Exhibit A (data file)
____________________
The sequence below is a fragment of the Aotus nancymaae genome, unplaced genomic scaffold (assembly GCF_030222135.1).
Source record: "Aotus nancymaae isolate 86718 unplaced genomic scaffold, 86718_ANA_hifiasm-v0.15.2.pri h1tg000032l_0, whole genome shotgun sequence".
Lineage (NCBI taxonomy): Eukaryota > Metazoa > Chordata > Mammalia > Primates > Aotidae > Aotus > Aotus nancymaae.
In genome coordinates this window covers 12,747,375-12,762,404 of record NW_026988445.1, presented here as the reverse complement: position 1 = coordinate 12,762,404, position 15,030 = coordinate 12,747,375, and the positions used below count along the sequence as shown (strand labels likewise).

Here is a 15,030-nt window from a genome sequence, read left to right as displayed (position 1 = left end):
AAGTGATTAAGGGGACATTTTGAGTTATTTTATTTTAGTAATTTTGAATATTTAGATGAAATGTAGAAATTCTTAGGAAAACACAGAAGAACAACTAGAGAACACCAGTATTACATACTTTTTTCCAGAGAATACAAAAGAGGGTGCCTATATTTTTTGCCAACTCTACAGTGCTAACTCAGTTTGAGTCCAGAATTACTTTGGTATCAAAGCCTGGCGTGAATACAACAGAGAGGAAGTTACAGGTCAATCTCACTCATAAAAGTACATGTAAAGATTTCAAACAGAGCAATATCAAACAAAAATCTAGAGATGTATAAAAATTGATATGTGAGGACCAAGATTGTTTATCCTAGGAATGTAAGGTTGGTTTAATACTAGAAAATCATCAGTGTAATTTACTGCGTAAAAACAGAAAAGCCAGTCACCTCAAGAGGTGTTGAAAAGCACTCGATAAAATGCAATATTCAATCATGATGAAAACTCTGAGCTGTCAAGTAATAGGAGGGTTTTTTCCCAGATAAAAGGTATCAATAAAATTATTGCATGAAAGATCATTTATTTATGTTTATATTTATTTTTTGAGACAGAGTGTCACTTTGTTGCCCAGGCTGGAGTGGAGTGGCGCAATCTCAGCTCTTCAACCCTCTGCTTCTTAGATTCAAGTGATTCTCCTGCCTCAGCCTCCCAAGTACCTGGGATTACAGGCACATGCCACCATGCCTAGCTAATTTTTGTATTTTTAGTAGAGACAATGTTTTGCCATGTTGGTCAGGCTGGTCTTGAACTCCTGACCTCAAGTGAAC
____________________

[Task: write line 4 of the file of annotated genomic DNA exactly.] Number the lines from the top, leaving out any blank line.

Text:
In genome coordinates this window covers 12,747,375-12,762,404 of record NW_026988445.1, presented here as the reverse complement: position 1 = coordinate 12,762,404, position 15,030 = coordinate 12,747,375, and the positions used below count along the sequence as shown (strand labels likewise).